Sadly it is nowhere in their oath. I wish it were.

  9. Greetings,

    A colleague reminded me to remind you to NEVER use your own nonsteroidal antiinflammatory medications (ibuprofen or ibuprofen like products) for your own pets. They can be toxic. If you are interested in using a nonsteroidal antiinflammatory medication for your pet, be sure to have a conversation with your veterinarian about all of the potential risks and benefits.

    Best wishes,

    Dr. Nancy Kay

  10. Hello and thanks for so many great responses. I purposefully did not include the fish oil dosage because I firmly believe that this is something to be discussed between you and your veterinarian. Not only do I not want to step on your veterinarian’s toes, I think that this is in your dog’s best interest. What I will tell you is that most veterinarians receive the Journal of the American Veterinary Medical Association so they have access to this exact same information.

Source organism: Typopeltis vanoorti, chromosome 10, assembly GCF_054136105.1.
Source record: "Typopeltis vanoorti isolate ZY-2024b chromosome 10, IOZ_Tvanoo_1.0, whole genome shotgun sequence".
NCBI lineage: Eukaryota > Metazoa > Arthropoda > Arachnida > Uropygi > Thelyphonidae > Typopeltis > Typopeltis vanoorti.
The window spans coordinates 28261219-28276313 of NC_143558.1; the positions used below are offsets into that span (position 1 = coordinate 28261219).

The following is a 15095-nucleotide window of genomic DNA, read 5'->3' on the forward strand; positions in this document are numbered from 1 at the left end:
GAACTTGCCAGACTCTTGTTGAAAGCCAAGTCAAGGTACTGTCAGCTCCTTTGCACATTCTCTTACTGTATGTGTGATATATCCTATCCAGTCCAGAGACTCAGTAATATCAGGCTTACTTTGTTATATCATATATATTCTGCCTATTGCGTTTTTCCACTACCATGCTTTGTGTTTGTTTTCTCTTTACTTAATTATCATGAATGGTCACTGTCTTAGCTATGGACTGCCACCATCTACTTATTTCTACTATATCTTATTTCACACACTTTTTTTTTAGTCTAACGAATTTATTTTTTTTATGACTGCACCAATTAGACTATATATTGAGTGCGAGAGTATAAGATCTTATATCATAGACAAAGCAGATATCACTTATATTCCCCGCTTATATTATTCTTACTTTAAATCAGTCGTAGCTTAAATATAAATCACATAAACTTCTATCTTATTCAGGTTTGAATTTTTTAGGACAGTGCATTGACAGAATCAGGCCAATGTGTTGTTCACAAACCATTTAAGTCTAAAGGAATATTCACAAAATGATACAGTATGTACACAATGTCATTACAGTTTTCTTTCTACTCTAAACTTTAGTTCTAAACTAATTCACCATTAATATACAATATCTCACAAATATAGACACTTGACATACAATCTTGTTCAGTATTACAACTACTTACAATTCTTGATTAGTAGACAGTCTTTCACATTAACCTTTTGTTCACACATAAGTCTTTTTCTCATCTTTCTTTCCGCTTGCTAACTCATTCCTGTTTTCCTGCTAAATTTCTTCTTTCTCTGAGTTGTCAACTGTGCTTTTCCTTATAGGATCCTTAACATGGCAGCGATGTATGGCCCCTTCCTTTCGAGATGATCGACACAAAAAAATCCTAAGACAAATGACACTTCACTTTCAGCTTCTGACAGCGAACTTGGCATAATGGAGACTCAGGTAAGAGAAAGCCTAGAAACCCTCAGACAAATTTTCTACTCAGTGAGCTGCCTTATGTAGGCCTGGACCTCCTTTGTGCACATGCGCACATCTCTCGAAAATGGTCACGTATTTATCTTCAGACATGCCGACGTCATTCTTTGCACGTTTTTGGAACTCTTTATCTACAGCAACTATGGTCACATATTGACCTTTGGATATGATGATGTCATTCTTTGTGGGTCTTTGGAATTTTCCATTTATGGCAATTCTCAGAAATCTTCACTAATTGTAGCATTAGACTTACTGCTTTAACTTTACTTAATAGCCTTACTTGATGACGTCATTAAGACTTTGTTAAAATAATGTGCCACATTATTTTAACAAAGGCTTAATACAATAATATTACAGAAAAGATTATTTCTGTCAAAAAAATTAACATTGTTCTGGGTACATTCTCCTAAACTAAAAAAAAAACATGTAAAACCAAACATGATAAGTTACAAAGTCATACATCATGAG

Best wishes,

    Dr. Nancy Kay

  11. Please think carefully about your choice to recommend/consume fish oil as a source for omega-3 fatty acids. The New York Times recently ran an OpEd piece on this industry and its lack of environmental ethics. “A Fish Oil Story”

    There are plant-based sources of omega-3s — and actually, the original source of the omega-3 oils in fish is from algae. I use these plant-based products and find that they work well.

    We all lament the loss of the passenger pigeon and the dodo and say to ourselves, “How could ‘they’ let this happen?” A similar extinction is going on today with the menhaden fish stocks being depleted for their omega-3 “content.” If you consume these products without regard for the consequences of your actions, you are “they.”

    Thank you.